“What Should I Do If I Get Hit By a Car While Walking?”
In effort to live healthier lives, many people are opting to institute activities, such as walking, running, and jogging into their daily fitness routines. It’s an easily accessible form of exercise, as it can be done just about anywhere—from your neighborhood cul-de-sac to your local park to the bustling streets of your city. But getting around on foot can open pedestrians up to traffic risks.
According to the National Highway Traffic Safety Administration’s Traffic Safety Facts report, there were 4,743 pedestrian fatalities and 76,000 pedestrian injuries involving motor vehicles in 2012. The same report states that those stats equal out to about one death every two hours and one injury every seven minutes. Of course, there are plenty of things you can do to ensure your safety while traversing your town on foot:
1) Use designated crosswalks. If the intersection has a walk/don’t walk sign, follow those directions, as well. A good practice, regardless of whether there is a sign present or not, is to look both ways and check that the path is clear for you to cross before making a move.
2) Be aware of your surroundings. This includes looking and listening. You may, in fact, hear a car’s engine or its screeching tires before you see it speeding toward you, giving you enough of a head’s up to get out of the way. Leave the earphones at home; it’s much safer that way.
3) Don’t text and walk. Anything that takes your eyes off of the road—whether you have the right of way or not—is a danger to your safety. Wait until you’ve successfully made it to the other side of the street before sending a text or placing a call.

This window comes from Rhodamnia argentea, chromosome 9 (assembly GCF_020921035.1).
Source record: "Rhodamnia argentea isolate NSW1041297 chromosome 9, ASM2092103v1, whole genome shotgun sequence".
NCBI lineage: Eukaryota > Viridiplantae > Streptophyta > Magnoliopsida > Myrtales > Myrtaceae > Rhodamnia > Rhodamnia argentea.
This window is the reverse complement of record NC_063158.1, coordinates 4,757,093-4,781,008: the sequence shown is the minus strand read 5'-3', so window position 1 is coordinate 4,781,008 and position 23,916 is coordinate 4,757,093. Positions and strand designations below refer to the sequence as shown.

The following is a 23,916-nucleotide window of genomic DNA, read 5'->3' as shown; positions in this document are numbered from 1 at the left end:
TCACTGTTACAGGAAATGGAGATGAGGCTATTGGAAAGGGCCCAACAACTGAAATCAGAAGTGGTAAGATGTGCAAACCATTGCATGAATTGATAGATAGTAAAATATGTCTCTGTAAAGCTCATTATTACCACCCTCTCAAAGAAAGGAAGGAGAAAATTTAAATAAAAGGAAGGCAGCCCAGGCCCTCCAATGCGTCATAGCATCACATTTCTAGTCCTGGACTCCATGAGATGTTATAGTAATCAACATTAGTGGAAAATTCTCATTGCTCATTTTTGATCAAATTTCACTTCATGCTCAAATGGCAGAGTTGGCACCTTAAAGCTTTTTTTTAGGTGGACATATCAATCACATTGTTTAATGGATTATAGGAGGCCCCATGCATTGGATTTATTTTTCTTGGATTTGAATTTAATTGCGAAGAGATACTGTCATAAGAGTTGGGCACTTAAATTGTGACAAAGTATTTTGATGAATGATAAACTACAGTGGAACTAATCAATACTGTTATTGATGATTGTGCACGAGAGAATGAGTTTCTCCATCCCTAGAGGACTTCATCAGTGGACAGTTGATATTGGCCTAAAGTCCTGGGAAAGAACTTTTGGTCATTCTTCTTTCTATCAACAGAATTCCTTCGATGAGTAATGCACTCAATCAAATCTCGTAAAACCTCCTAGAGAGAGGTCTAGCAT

4) Know your neighborhood’s walkability score. Sometimes, walking really isn’t an option. There may not be any sidewalks in your area; you may live where there’s too much vehicle traffic to walk safely; your area may not be well-lit—it could be a number of things. If your town’s website doesn’t publish its walkability score, you can use this checklist to determine it for yourself.
Following pedestrian guidelines and laws at all times is your best bet to avoiding a crash; however, if you do find yourself involved in one, here’s what you should do:
1) Call the police. Before you do anything else, alert the police that there has been an accident, so that the responding officers can arrive quickly and begin investigating the scene, taking your statement to file a report, and interviewing witnesses.
2) Exchange insurance information. If you’re proven not to be at fault, the driver’s insurance may cover any necessary medical bills that you incur. Remember, though, to never apologize, admit to any possible wrongdoing, or discuss the details of the accident with the insurance company.
3) See a doctor. To confirm that there are—or are not—any serious injuries, including internal ones, let the medical professionals conduct a full examination.
4) Establish a visual record. Take plenty of photos of the accident scene, any visible injuries you may have, and any other damage. This can be used as evidence in your case or settlement.
5) Contact Munley Law Personal Injury Attorneys for your free consultation. As pedestrian accident and personal injury attorneys, we have more than five decades of experience and a well-established track record of winning large settlements and court cases for our clients. Schedule your consult by calling us at 855-866-5529 or by filling out our contact form.
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